This discussion was first published as part of the 2016 Red List update. At the time a decision regarding its status was pended, but to enable potential reassessment of this species as part of the 2017 Red List update this post remained open and the date of posting was updated.
BirdLife species factsheet for Bush Blackcap: http://www.birdlife.org/datazone/species/factsheet/22716650
Sylvia nigricapillus ranges from the north Eastern Cape, through KwaZulu-Natal, the eastern Free State and Mpumalanga in eastern South Africa, as well as western Swaziland. It is generally uncommon to fairly common (del Hoyo et al. 2007), within a small range. The South African population has been estimated at 1,500-5,000 individuals, with 500-1,000 estimated to be in reserves. Swaziland is thought to hold a resident breeding population of 40 individuals. The species is currently listed as Near Threatened as it has a small population but was not confirmed to be undergoing continuing declines.
In the 2015 Eskom Red Data Book of Birds of South Africa, Lesotho and Swaziland (Taylor et al. 2015) this species is listed as having a population size of 1,500-3,000 individuals. They list its area of occupancy as having decreased by 34% to 37, 200km2 between Southern African Bird Atlas Projects (SABAP1 & 2) (SABAP 1 data mainly 1987-1993; SABAP 2 data 2007-2014), but this may be an overestimate and the range may in fact be as small as 744km2. Taylor et al. state that it has experienced a decline of 30% over the past 15 years and so list it as Vulnerable under criteria A2bc.
Other recent literature using SABAP data give range declines of 11% (Cooper 2015) or 6% (Lee et al. in press), with even a possible core range increase of 11% (Lee et al. in press).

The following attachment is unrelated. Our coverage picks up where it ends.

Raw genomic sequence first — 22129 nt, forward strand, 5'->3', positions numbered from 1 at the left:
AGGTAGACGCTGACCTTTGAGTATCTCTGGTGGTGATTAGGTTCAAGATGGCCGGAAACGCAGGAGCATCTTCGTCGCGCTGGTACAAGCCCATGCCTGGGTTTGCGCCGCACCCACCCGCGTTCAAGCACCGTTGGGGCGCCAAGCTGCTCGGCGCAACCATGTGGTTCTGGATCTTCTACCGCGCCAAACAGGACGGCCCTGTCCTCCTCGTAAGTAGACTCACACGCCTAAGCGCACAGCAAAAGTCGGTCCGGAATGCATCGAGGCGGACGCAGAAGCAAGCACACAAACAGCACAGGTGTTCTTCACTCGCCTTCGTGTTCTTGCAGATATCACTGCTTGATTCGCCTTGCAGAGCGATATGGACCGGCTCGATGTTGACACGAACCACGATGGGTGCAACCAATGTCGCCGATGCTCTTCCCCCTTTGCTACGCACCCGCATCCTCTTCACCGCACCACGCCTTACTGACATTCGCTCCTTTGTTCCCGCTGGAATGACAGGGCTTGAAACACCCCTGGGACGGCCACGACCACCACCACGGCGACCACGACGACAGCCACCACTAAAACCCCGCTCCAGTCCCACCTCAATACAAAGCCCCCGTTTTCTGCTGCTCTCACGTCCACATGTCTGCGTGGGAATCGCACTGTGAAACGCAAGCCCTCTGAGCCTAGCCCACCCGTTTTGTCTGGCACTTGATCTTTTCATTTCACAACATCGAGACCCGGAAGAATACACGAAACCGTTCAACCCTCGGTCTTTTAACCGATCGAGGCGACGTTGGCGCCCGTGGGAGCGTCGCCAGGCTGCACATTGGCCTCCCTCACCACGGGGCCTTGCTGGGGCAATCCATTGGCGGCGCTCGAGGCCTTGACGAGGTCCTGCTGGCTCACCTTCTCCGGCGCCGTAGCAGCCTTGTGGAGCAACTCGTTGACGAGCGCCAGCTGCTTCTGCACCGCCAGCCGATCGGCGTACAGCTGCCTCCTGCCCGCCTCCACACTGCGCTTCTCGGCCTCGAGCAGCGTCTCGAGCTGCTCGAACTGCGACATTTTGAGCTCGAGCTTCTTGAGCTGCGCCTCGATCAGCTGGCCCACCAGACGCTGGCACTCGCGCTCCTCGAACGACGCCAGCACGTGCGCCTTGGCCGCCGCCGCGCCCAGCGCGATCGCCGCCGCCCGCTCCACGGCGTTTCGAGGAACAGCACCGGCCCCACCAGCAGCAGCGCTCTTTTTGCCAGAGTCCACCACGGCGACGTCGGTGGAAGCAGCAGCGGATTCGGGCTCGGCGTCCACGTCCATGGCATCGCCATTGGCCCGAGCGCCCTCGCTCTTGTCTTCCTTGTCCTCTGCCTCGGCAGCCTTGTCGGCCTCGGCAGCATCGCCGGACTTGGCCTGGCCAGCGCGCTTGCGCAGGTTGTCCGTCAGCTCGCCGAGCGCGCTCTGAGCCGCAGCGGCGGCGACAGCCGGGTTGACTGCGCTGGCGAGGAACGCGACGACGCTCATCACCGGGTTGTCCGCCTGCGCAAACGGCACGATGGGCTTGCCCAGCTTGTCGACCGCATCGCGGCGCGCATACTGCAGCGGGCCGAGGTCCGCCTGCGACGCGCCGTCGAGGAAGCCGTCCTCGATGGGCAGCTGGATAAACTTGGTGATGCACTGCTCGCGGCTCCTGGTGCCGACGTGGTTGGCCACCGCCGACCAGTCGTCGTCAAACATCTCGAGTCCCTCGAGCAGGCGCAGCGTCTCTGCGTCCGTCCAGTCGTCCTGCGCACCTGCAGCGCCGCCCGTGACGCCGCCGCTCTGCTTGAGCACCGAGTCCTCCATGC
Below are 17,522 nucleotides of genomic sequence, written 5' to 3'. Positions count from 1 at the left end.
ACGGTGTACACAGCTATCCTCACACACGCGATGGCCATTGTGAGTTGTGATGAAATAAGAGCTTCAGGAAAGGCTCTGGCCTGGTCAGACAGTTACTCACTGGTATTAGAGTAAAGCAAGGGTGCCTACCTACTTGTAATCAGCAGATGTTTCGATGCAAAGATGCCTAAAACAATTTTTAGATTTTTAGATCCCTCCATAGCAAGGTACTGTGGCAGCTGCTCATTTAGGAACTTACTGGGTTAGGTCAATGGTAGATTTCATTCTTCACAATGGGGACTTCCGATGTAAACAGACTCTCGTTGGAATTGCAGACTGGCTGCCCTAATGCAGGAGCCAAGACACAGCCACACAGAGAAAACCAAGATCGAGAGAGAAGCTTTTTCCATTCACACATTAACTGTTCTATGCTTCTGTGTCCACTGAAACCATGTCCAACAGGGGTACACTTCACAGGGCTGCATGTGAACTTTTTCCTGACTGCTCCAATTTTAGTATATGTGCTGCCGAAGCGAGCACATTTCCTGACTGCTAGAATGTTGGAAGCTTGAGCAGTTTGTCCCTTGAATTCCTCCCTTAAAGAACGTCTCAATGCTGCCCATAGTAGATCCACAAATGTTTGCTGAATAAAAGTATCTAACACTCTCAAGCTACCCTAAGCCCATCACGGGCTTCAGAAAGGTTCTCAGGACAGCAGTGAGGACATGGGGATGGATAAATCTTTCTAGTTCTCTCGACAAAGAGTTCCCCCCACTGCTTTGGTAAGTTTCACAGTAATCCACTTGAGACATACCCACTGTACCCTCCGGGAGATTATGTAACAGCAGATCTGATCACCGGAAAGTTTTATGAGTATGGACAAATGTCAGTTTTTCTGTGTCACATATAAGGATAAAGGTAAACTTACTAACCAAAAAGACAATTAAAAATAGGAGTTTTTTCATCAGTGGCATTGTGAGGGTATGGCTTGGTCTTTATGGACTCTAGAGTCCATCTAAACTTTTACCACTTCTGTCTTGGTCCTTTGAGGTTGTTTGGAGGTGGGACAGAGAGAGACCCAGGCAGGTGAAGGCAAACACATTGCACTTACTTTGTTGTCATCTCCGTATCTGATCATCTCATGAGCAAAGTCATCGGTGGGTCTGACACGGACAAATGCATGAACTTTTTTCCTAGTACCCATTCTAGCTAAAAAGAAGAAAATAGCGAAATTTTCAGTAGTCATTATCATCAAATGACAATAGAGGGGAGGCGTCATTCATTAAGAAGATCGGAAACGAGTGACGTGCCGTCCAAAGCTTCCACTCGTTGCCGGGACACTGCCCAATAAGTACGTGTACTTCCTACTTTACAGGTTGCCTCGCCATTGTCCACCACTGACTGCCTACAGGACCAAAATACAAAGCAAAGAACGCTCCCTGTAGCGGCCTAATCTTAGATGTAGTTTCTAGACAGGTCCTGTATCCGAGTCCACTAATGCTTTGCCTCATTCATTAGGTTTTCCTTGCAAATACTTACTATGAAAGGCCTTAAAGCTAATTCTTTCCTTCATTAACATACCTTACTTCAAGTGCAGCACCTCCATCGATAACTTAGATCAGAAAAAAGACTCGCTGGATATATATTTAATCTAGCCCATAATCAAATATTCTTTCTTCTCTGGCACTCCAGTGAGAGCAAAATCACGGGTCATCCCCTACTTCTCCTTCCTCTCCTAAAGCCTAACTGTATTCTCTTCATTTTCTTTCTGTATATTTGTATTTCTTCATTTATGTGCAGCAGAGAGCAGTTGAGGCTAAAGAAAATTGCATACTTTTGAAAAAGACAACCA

We therefore request any further information and comments on this possible trends occurring within this species. Confirmation of the trends presented by Taylor et al. (2015) would likely qualify the species for uplisting to globally Vulnerable under criterion A2bc because of a suspected population decline of ≥30% in the past 3 generations based on an index of abundance appropriate to the taxon, and a decline in the area of occupancy, extent of occurrence and/or habitat quality.
Cooper, T. J. G. 2015. The effects of land use changes on the distribution of forest dependent bird species in South Africa. Master’s thesis, Stellenbosch University
del Hoyo, J.; Elliott, A.; Christie, D. 2007. Handbook of the Birds of the World, vol. 12: Picathartes to Tits and Chickadees. Lynx Edicions, Barcelona, Spain
Lee, A.; Barnard, P.; Altwegg, R. (in press) Estimating conservation metrics from atlas data: the case of southern African endemic birds. Bird Conservation International.
Taylor, M. R.; Peacock, F.; Wanless, R. M. 2015. The 2015 Eskom Red Data Book of Birds of South Africa, Lesotho and Swaziland. BirdLife South Africa, Johannesburg.